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News & Press: Community Spotlights


Friday, September 25, 2015  
Posted by: Gay Dawn Oyler
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City of Rockland

The city of Rockland lies in the Rockland Valley 13 miles south of American Falls and 35 miles southwest of Pocatello. Rock Creek, The Town's namesake, flows through the city. The City is near the center of the valley with numerous farms with irrigated fields of wheat, barley and alfalfa hay extending to the north and south.

On the east is the Deep Creek Mountain Range, a mostly treeless range that runs south of American Falls to the unincorporated town of Holbrook in Oneida County. The second tallest mountain in this range, Bannock Peak, is located 10 miles east of Rockland and rises to 8,263 feet.

On the west of the valley, the up to 7,492-foot-high Sublett Mountains—named after William L. Sublett, a prominent trapper and fur trader who in the 1830s worked the streams of Southern Idaho—extends from the Snake River south about 50 miles to the unincorporated hamlet of Stone just north of the Idaho/Utah border.

Historical Tidbits

Nomadic American Indians—principally of the Shoshone and Bannock Tribes—inhabited the area of what is now American Falls and Rockland long before the first explorers/trappers began traveling into what is now Eastern Idaho.

In 1810 Captain Andrew Henry led the first party of explorers/trappers into Eastern Idaho. They built a log stockade and shelter a few miles north of what is now Rexburg on the Henrys Fork of the Snake River. They named their post Fort Henry and spent the winter trapping beaver. In the spring, they moved on and never returned.

In October 1811 Wilson Price Hunt led a party of explorers who stayed at the deserted Fort Henry for two weeks while they built canoes with which they, unwisely, hoped to navigate the Snake River to the Columbia River and the Pacific Ocean. When they reached what is now American Falls, they portaged around the falls, which at that time was a series of rapids that dropped 50 feet over an 800-foot-wide and 200-foot-long stretch of the river. When they reached the treacherous rapids near what is now Twin Falls, they lost a man and supplies. They determined the river route impossible, abandoned their remaining canoes, stashed most of their supplies and completed their harrowing journey on foot.

In 1934 Nathaniel J. Wyeth, a fur-trading merchant, constructed a trading post, which he named Fort Hall, on the Snake River about 11 miles north of what is now Pocatello.

In 1843 Captain John C. Fremont, a topographical engineer, led a surveying expedition that mapped much of the West. He stopped at Fort Hall for supplies and traveled near what is now American Falls.

Oregon Trail immigrants used Fremont’s maps, published by Congress, in establishing the Oregon Trail and certain cutoffs from the main trail.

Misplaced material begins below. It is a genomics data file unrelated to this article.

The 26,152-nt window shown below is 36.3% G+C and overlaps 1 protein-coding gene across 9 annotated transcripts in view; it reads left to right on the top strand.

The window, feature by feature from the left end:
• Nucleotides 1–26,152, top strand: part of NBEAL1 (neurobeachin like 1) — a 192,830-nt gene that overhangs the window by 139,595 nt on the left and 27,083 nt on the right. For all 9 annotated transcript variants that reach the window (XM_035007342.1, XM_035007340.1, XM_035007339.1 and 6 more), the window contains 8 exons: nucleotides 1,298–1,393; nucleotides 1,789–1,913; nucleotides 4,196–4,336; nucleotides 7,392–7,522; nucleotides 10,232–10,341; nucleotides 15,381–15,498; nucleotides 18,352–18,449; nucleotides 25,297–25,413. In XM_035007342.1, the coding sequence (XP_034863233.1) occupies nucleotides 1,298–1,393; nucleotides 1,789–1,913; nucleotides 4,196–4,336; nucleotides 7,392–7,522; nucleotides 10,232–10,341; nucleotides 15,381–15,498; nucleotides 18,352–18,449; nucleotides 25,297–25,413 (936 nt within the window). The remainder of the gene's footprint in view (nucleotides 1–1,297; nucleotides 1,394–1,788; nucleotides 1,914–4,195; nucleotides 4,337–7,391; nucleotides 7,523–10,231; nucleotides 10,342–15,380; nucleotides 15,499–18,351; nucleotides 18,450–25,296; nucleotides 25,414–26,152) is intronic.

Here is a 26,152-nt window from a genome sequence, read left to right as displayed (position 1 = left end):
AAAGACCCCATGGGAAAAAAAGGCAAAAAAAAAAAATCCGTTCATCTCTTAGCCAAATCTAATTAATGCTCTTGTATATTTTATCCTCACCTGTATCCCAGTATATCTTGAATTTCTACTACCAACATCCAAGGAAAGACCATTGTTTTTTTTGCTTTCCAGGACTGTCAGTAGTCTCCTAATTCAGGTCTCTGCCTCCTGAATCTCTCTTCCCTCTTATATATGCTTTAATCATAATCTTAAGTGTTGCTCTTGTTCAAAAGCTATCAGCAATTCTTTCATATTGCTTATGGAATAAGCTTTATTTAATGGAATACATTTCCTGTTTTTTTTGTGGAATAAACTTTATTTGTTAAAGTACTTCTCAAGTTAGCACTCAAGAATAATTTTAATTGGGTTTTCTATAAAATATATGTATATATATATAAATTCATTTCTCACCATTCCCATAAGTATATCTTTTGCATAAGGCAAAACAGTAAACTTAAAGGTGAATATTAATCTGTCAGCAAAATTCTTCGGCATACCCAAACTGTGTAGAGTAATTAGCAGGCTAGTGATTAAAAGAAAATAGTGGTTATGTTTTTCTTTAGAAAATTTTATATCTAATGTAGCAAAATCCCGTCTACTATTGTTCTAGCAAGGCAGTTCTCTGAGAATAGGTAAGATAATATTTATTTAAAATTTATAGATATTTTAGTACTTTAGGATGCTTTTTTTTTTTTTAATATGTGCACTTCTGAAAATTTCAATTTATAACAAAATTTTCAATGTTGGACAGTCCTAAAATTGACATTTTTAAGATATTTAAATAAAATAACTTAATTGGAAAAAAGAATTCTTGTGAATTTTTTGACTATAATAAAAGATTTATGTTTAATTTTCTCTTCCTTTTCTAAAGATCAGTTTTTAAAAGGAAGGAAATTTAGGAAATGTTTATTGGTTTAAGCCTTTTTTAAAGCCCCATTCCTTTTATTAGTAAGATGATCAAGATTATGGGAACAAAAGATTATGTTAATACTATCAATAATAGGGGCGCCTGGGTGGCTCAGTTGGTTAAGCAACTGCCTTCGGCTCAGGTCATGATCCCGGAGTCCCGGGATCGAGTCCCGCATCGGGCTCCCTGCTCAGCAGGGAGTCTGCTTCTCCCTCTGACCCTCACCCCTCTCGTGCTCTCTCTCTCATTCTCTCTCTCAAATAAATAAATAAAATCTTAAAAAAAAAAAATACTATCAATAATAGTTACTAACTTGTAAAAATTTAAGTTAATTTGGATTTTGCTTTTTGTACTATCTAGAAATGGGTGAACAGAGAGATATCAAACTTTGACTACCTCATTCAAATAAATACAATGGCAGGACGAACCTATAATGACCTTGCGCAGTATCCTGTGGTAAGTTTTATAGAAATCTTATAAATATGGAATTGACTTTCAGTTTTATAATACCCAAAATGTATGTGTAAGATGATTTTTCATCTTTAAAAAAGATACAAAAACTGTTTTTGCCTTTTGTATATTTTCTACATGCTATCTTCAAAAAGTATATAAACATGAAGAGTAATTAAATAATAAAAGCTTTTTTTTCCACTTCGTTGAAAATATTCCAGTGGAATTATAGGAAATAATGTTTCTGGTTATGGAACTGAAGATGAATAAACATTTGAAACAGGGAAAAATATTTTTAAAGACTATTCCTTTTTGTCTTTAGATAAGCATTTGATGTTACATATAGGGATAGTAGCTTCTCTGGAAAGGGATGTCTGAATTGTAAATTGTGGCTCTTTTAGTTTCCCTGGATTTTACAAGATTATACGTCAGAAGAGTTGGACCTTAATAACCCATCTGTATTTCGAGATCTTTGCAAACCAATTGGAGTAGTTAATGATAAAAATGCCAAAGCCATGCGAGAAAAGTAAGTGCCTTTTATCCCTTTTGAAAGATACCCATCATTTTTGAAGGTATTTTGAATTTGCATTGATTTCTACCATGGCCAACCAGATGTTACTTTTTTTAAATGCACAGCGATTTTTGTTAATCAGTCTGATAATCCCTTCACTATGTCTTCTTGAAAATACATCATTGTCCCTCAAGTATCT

The main Oregon Trail passed about 12 miles north of Rockland on the south side of the Snake River. What is now Massacre Rocks State Park (MRSP) was part of the trail. MRSP is the location of a large clustering of giant boulders deposited 14,500 years ago when the natural Lake Bonneville dam at Red Rock Pass, a few miles south of Downey, breached. The massive flood that followed ripped giant boulders from mountainsides, smoothing them as they rolled in the raging waters and depositing them wherever the force of the flood subsided. One of these rock deposit locations was at MRSP.

In August 1862 Indians hid in the MSRP boulders and ambushed a small wagon train. When it was over, 10 pioneers and an unknown number of Indians were dead.

Following the first arrivals in the Salt Lake Valley in 1847, the population of Utah continued to swell with a stream of immigrant converts to the Church of Jesus Christ of Latter-day Saints (Church). As they came, they spread throughout the Great Basin establishing hundreds of settlements.

In 1860 Franklin became the first permanent settlement in what is now Idaho. At that time, the settlers thought they were in Utah Territory.

Within five years, Church pioneers would found a half dozen more settlements north of Franklin, as well as numerous settlements across the eastern mountains in the north Bear Lake region and to the northwest into the Malad River Valley. The largest migration of settlers from Utah Territory into Eastern Idaho came in the early 1880s with the settlement of the Upper Snake River Plain.

In 1876 pioneers coming up from Utah Territory founded the town of Rockland. Three years later, Utah pioneers settled Oakley, 50 miles southwest of Rockland.

During the 1870s many pioneers, not from Utah Territory, began settling near what is now American Falls. Ranchers moved onto the land, grazing their cattle and sheep on the meadows, plains and hillsides. Homesteaders soon followed, staking their farming claims along the Snake River and its tributaries where they could most easily divert water to irrigate their farms.